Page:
By Marc Perelman
September 28, 2007On the morning of February 28, 2005, a young Jordanian named Raed al-Banna rammed a car filled with explosives into a crowd of military and police recruits in the Iraqi town of Hillah, killing more than 125. His hand and forearm were found handcuffed to the steering wheel of the smoldering vehicle. The attack remains one of the deadliest suicide bombings of the Iraq war.
Twenty months earlier, al-Banna, carrying a valid business visa on his Jordanian passport, had tried to enter the United States at Chicago's O'Hare Airport. But a Customs officer flagged him for secondary screening and ran al-Banna's data through a sophisticated assessment program called the Automated Targeting System. He was denied entry and sent back to Jordan.
The Homeland Security Department has been using the ATS for several years to perform risk assessments on the 120 million people who seek to enter the United States annually through all forms of travel; almost 90 million come by air. Federal officials call the ATS a critical tool that captures vital information from airline ticketing and other travel records, matches that information with law enforcement and intelligence data, and analyzes threats at the nation's borders to stop terrorist acts. They cite the al-Banna story as a case in point.
Homeland Security Secretary Michael Chertoff hails the ATS for allowing his department's Customs and Border Protection agency to connect the dots to foil potential terrorist plots, a challenge that the government failed to meet so completely six years ago.
But privacy advocates and civil-liberties groups have decried the ATS program as nothing more than a secretive data-mining and profiling technology that allows the government to collect and store highly personal information on travelers, including their habits and their contacts abroad. Some Democrats in Congress have also raised concerns about privacy and have questioned whether DHS is correcting any erroneous data in the system.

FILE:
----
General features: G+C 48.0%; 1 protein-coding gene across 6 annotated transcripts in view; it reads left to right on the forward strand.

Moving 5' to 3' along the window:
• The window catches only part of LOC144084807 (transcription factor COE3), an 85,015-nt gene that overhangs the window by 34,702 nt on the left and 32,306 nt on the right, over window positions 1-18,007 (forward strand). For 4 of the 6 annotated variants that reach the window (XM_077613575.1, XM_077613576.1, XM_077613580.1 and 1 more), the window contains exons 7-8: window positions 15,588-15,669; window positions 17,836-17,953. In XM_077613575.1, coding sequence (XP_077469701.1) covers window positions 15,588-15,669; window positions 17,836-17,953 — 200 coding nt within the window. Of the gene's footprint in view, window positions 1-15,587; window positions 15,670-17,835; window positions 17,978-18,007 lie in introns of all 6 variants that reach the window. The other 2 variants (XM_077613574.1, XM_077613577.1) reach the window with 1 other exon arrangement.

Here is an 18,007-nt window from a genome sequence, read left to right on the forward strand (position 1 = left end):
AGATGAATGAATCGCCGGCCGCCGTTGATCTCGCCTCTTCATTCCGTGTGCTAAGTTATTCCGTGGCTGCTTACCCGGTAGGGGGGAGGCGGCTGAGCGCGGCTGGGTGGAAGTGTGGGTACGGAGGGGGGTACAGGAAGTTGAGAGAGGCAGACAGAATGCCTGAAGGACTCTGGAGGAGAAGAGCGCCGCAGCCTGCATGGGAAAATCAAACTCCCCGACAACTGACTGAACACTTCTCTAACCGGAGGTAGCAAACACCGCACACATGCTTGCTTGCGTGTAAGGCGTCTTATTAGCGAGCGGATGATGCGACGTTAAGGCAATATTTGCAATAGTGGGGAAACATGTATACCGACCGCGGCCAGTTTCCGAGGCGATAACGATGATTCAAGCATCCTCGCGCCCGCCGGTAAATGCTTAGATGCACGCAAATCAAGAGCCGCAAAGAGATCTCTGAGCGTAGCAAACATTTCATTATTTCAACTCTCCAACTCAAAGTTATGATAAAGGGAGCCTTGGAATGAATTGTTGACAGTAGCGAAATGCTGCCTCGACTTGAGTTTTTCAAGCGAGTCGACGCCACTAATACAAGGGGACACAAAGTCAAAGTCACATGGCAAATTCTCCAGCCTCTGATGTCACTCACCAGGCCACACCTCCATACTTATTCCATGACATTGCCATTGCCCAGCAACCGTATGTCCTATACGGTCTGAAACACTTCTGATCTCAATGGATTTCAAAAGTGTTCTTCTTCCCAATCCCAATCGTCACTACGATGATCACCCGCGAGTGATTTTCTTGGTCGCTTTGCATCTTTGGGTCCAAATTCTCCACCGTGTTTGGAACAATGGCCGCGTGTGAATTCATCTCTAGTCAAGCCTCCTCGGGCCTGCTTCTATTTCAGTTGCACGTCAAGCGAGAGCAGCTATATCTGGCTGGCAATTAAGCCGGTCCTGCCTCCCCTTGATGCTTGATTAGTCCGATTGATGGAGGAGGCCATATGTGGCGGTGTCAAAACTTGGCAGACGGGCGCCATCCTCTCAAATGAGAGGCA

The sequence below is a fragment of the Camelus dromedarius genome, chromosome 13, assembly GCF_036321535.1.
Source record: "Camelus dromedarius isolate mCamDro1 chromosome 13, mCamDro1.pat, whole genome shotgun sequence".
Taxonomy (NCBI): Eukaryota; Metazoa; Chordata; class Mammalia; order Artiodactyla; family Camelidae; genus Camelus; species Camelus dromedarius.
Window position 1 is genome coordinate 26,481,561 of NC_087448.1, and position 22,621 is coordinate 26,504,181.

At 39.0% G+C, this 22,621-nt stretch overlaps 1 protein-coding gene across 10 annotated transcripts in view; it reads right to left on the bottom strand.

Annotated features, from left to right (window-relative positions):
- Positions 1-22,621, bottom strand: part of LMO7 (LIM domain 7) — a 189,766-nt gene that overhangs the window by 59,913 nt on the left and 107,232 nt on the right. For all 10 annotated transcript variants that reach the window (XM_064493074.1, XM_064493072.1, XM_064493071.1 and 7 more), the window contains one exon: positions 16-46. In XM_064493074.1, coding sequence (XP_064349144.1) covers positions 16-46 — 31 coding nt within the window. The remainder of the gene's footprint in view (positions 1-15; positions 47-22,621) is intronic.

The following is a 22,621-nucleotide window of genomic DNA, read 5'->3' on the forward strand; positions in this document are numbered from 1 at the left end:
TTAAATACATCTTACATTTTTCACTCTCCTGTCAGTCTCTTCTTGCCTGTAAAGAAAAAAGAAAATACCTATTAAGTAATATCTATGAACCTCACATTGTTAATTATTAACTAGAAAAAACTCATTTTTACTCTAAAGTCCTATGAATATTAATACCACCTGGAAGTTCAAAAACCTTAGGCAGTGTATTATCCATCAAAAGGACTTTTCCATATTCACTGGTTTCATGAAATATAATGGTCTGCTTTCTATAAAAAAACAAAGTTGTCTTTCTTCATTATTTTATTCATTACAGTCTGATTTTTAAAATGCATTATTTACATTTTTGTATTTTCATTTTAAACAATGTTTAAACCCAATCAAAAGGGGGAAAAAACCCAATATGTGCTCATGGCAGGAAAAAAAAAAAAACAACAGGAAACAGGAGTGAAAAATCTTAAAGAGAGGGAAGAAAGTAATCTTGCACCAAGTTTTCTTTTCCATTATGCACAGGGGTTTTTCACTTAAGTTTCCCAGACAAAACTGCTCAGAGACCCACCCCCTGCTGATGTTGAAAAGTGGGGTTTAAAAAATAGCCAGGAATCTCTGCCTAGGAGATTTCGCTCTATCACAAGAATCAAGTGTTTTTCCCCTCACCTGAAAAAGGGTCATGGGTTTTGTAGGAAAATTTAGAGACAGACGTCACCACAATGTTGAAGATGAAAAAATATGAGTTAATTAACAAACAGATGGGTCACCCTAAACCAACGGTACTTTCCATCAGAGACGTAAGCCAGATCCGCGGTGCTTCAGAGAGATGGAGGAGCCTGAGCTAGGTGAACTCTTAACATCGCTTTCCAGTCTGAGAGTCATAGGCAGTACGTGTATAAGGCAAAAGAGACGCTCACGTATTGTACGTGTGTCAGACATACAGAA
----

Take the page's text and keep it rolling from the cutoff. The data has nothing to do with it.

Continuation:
"All of the key characteristics of the Automated Targeting System -- including the assessment, the basis for the assessment, the rules that apply, and the 'targeting activities' -- remain shrouded in mystery," according to the Electronic Privacy Information Center, which has joined with 40 other organizations and individuals in the privacy and technology spheres to oppose the ATS. The center's comment was part of its extensive submission this month to DHS, which is developing final privacy rules for the program.
Homeland Security officials counter that the ATS collects no racial, ethnic, or religious data and that the key is to scrutinize behavior, relationships, and contacts among individuals and groups. "I would also argue that anyone would be hard-pressed to find a more transparent government program than ATS," said Russ Knocke, assistant secretary for media relations at DHS. "If anything, the privacy advocates should appreciate that we have been explaining to the public through congressional testimony, hearings, op-eds, and speeches what this is and how it works."
Still, in response to complaints filed at the end of last year, DHS announced in August that it proposes to keep information in the ATS database for only 15 years, down from the original 40-year timeframe. The department also said it would tighten the purposes for which the government could use passenger data, provide individuals with access to data, and add a redress procedure that was not in its original privacy proposal. The rule-making process will settle these and other procedures.
Allies abroad have expressed concern about the ATS program's broad data-collection. Earlier this year, Sophie in 't Veld, a Dutch member of the European Parliament, told National Journal in an interview, "The Americans tell us not to worry.... Trust is good, but control is better. We're still not convinced."
In July, after intensive negotiations, the European Union accepted a new multiyear data-sharing agreement involving foreign air carriers and the United States. Chertoff helped to persuade European officials that DHS is committed to protecting passengers' personal information while it targets threats that endanger nations on both sides of the Atlantic.
The ATS battle erupted last November after DHS filed privacy notices in the Federal Register. The 1974 Privacy Act requires government agencies to file such "system of record notices" for any program with potential privacy implications.